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RFYL Weekly: Studying newly sober runners

This Saturday, September 19th, our “Run for Your Life” workout will be back at Central Park starting at 8:00 am. The team will meet up at the Band Shell, which you can reach by using the 72nd Street entrance on the east side, then following the transverse to the location. Alternatively, enter the park at the 70th Street entrance on the west side, then follow the transverse to Band Shell. The weather forecast calls for temperatures in the low to mid-60s – perfect training weather. Don’t forget to make clothing adjustments now that the fall mornings are much cooler.

What Leo Learned by Studying Newly Sober Runners

While serving as an adjunct professor at the University of Cincinnati, Chia-Liang (Leo) Dai Ph.D. began volunteering as a coach at an addiction recovery program in a large Midwestern city. He helped the men and women at the mission train for the city’s marathon. He ran with them every week for months. He built relationships. He saw the dramatic improvements in not just physical health, but in participants’ mental and emotional health as well.

Inspired by the transformations he saw, Leo decided to leverage his expertise as a researcher and his training as a psychologist, to study the impact of the running program on recovery. He wanted to turn his observations into measurable data. He wanted to use science to help change the way we support addiction recovery.  Leo and his team of researchers at UNLV conducted a study to explore the participants’ perceptions of the program.

Here are some of the themes that emerged from their research.

1) Overcoming Emotional Pain: Pushing through the challenges of running taught participants that they were strong enough to push through “pain on the inside.”

2) Reduced Cravings: As one participant explained: “There is no drugs, no glass of wine that ever makes me feel like I feel every single time that I get out and run with the program.”

3) Sense of Accomplishment: Because they learned that they could achieve their training goals by practicing self-discipline and commitment, they gained confidence that they had what it takes to be successful are recovery.

4) Sense of Belonging: Participation in the walking/running training program helped many team members find the belongingness they had missed for so long in their lives.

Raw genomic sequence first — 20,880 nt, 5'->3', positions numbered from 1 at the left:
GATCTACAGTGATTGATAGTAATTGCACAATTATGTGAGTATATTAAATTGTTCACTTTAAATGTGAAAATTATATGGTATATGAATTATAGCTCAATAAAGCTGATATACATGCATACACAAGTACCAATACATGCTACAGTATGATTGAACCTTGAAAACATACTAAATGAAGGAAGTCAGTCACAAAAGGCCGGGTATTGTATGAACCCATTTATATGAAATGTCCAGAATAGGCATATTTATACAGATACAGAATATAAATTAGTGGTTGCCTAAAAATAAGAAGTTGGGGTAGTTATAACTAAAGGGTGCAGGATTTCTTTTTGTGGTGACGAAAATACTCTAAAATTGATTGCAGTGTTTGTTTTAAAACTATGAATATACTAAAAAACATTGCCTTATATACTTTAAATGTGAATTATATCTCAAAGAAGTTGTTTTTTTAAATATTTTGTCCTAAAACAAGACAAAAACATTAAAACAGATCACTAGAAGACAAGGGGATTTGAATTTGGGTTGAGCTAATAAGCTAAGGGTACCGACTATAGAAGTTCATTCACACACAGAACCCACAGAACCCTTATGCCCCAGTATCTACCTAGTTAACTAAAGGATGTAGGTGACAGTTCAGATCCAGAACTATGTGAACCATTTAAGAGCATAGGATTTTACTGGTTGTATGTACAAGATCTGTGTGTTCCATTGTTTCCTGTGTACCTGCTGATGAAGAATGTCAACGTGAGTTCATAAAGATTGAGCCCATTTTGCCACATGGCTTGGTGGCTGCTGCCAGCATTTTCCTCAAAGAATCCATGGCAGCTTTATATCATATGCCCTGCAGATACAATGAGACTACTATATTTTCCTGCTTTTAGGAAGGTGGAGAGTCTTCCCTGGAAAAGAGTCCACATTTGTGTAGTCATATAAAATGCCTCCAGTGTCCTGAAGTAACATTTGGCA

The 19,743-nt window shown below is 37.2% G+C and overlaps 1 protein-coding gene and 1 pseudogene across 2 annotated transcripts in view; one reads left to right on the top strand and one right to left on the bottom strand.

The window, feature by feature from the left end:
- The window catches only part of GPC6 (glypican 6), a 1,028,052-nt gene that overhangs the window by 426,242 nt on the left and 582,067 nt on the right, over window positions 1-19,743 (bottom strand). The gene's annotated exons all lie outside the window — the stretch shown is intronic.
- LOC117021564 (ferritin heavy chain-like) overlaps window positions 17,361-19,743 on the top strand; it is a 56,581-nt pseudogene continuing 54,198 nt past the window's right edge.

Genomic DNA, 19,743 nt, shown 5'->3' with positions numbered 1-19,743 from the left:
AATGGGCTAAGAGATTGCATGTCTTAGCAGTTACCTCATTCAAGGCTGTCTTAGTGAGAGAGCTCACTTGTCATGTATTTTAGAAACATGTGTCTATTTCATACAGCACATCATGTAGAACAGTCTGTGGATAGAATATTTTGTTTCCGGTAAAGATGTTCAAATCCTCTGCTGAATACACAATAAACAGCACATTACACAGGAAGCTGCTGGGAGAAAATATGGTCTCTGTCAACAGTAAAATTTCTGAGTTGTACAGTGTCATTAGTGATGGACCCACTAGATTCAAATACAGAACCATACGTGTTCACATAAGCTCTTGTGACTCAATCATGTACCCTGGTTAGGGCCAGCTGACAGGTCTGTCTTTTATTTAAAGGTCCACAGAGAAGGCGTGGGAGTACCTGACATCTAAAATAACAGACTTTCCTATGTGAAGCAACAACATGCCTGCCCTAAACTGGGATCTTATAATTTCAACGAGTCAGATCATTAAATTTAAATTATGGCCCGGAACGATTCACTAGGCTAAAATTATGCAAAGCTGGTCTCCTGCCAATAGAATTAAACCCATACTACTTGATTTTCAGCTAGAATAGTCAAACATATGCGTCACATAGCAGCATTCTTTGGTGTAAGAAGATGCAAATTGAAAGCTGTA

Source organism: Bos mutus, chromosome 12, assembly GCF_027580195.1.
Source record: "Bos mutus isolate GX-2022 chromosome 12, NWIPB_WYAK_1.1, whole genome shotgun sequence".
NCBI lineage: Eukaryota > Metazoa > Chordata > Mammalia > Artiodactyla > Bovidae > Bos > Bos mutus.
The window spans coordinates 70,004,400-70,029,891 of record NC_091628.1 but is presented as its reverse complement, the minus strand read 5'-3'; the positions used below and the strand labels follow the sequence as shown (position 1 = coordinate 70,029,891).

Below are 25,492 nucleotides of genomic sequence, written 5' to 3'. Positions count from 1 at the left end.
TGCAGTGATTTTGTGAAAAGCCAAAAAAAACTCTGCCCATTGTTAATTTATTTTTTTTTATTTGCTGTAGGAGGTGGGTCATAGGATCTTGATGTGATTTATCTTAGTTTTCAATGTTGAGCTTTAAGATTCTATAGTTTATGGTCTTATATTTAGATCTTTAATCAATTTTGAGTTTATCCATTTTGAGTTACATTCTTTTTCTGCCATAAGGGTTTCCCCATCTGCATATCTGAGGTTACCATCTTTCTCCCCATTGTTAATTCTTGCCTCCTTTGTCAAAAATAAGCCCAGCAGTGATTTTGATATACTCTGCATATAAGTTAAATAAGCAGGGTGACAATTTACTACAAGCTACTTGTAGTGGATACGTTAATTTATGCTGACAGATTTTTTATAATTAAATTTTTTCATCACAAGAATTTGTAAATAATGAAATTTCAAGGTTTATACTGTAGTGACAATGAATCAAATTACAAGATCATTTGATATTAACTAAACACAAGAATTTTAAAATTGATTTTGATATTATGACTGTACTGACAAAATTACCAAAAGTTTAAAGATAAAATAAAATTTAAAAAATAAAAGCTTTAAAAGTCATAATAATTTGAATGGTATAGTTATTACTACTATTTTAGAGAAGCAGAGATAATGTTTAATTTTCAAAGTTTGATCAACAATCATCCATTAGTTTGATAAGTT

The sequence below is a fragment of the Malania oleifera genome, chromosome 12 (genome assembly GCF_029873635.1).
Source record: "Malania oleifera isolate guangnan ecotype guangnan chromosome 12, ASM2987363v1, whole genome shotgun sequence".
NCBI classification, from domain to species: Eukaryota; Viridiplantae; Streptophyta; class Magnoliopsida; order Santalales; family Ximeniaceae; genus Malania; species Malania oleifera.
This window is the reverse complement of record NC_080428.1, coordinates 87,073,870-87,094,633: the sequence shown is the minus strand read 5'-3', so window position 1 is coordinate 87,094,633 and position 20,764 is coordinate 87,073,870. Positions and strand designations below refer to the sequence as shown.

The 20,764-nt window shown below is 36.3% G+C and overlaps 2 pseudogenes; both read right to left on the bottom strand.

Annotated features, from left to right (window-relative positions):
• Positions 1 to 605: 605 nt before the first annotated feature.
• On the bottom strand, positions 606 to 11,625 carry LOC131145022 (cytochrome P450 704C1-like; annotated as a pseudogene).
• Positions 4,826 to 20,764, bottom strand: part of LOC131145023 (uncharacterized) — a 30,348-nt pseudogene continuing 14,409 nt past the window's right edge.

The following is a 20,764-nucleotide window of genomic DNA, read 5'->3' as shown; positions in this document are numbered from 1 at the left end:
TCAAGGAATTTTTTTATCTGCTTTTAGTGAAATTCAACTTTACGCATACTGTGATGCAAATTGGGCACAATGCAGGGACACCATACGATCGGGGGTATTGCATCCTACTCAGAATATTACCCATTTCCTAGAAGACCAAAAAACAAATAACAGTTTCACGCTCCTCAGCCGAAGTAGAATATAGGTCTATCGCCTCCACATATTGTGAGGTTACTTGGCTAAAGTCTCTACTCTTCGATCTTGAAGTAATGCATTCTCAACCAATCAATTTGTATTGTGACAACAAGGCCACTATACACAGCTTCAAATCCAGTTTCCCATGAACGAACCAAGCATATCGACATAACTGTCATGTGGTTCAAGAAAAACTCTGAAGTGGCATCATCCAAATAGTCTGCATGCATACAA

5) The Power of Connection: Encouragement from the volunteers who showed up week after week inspired participants to keep going and not give up. Because they saw that the volunteers believed in them, participants learned to believe in themselves too.

6) Enhanced Spirituality: Many reported a sense of inner peace. As one participant explained, “I chased drugs and alcohol because I was empty inside. It wasn’t until I started the program that I found purpose. When I’m running, I get an overwhelming sense of peace.”

7) Healthy Habits: Inspired by their success with walking and running, participants were often inspired to adopt more healthy habits. “It (the program) inspires me to quit smoking, eat healthier, and just kind of stay more fit.”

As Dr. Dai and his team concluded “The study evidenced the influence of utilizing exercise as an adjunct treatment on SUD recovery via participants’ perceptions and provided implications for SUD treatment services.” In other words, exercise supports addiction recovery.

Running can significantly improve physical and mental health. As a form of aerobic exercise, running can reduce stress, improve heart health, and even help alleviate symptoms of depression. Some researchers think running may be so good for us because it’s something we evolved to do.

Coach Andre’s tip:

With weather changes happening from day to day, so must our training routines change. Making adjustments in our work schedule to accommodate weather changes can be the difference between running and not running. For example, when the weather calls for rising temperatures throughout the day and you miss your morning run, adding a lunchtime run will ensure that your training for the day was completed. Evening runs are always much tougher for me. However, if I miss the other two windows of opportunity I then have no other choice but to run in the evening.

When training for an upcoming race I like to consider this maxim: “Tough times don’t last but tough people do.” Running outdoors does the body good.

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